Video as a Life Science Inbound Marketing Tool

Video as a Life Science Inbound Marketing Tool
Video as a Life Science Inbound Marketing Tool  

Most people are visual learners by habit. Most books, handwritten before the time of the printing press, included illustrations and diagrams in order to reinforce a certain idea or theory. The same can be said of today; most media makes use of images to show the goings-on of the world to their audiences, whether in still photography or moving images. Regardless of the form, visual media is an important part of any inbound marketing methodology – even blogs that focus on written content still contains pictures and videos in order to retain a multi-sensory experience for their audience. This adds layers to an already important aspect of science: The need to understand the world as it works.
Videos are a powerful tool to increase the likelihood of your content to be seen. The life sciences tend to intimidate the average chap, so they usually understand better if concepts and theories are explained to them in simple terms. You don’t explain how birds migrate for the winter, you simply show them in action. Likewise, if you are in a teaching capacity in your role as a life scientist, using videos to any class will help illustrate one’s point better than words can.


What Kind of Video suits my IM scheme?

It can be tricky to portray scenes of wildlife, tiny microscopic bacteria on a petri dish, or remote, exotic locations on video. There needs to be pre-existing footage of the scenery, or else needing powerful microscopes to capture the images. Talk about procuring this footage first before thinking to place it in any content. Once in hand, plan accordingly. Prepare a storyboard or outline of what you want your video to be like, and how it serves your inbound marketing goals.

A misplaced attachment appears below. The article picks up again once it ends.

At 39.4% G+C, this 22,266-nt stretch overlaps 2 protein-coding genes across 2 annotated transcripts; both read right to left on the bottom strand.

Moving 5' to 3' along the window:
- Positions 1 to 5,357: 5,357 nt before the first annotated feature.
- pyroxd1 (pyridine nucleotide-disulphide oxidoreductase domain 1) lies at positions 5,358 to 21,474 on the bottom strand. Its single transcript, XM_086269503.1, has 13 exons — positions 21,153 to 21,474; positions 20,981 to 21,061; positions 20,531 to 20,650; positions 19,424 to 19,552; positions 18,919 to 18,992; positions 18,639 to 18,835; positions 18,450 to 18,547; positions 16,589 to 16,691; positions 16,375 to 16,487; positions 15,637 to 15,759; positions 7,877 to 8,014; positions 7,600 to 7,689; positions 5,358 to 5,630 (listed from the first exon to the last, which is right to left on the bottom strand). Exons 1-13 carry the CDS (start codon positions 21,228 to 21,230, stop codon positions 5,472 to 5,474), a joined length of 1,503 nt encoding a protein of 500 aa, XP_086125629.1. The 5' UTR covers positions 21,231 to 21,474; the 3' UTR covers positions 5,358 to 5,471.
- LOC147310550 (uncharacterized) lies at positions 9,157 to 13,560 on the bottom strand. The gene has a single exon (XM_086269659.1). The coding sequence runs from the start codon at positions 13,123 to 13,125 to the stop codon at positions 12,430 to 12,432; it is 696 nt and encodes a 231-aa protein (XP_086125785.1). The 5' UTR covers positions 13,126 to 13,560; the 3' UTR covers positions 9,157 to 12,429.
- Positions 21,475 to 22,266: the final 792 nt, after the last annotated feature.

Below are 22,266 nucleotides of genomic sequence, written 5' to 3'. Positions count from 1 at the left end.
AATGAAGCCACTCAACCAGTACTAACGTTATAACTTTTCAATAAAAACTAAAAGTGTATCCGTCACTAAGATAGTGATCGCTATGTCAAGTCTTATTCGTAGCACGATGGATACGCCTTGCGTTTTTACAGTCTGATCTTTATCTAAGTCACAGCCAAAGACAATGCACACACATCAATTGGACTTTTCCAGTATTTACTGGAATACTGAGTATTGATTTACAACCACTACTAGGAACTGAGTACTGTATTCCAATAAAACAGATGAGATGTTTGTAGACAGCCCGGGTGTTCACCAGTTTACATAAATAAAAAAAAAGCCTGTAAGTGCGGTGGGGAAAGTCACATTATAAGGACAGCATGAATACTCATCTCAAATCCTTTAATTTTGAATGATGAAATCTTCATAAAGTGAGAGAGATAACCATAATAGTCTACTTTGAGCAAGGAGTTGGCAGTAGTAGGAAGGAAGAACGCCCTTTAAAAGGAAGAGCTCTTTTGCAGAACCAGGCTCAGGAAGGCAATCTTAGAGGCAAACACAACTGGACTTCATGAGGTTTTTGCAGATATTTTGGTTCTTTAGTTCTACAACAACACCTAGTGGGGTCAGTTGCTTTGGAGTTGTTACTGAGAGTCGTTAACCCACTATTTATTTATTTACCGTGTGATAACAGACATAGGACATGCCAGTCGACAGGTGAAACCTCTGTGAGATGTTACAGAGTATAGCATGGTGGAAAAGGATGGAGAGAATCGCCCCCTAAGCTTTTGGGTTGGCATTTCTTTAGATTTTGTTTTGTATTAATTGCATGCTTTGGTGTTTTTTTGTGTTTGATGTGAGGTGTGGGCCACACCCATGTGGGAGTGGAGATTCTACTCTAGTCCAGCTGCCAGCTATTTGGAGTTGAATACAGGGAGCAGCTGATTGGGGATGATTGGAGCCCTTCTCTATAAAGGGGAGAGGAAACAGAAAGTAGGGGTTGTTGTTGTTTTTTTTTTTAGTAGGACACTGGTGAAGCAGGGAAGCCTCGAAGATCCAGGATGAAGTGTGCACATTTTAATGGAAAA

Animated videos are better for teaching beginner-type classes, as the audience needs a good grasp of the matter to be able to understand the material outright. Real-life videos, including graphic and bloody bits, are for more advanced classes that have understood the content of the video that they are about to watch. If you are marketing life science content to a general audience, however, implementing an inbound marketing scheme containing parts of both animated and real-life media can be helpful as you are attempting to attract novices and enthusiasts alike. This can help to attract others to join a career in the life sciences, or to take up their causes and help fund their research.
Despite the sciences ideally being beholden to no entity but the pursuit of knowledge, there is still a need to translate that knowledge into something that the masses can understand. This is where in inbound marketing comes in: Attracting others to pursue this field of study will be of great help to the international community at large. If one merely needs to augment existing content, shorter video clips may fit your content. If you are planning to explain further, or you feel that visual media will better illustrate your study, then go for longer-length videos. One should collaborate with a video editor and educate them, as well, in your study. This will help to improve the pacing, style, and editing of the video content you wish to produce. 


Sources:
Seven things you should never say to a video editor, Adobe.com
Essential Science for Teachers: Life Science, Annenberg Learner


Download: "Creating An Effective Marketing Funnel For Life Science Companies" eBook

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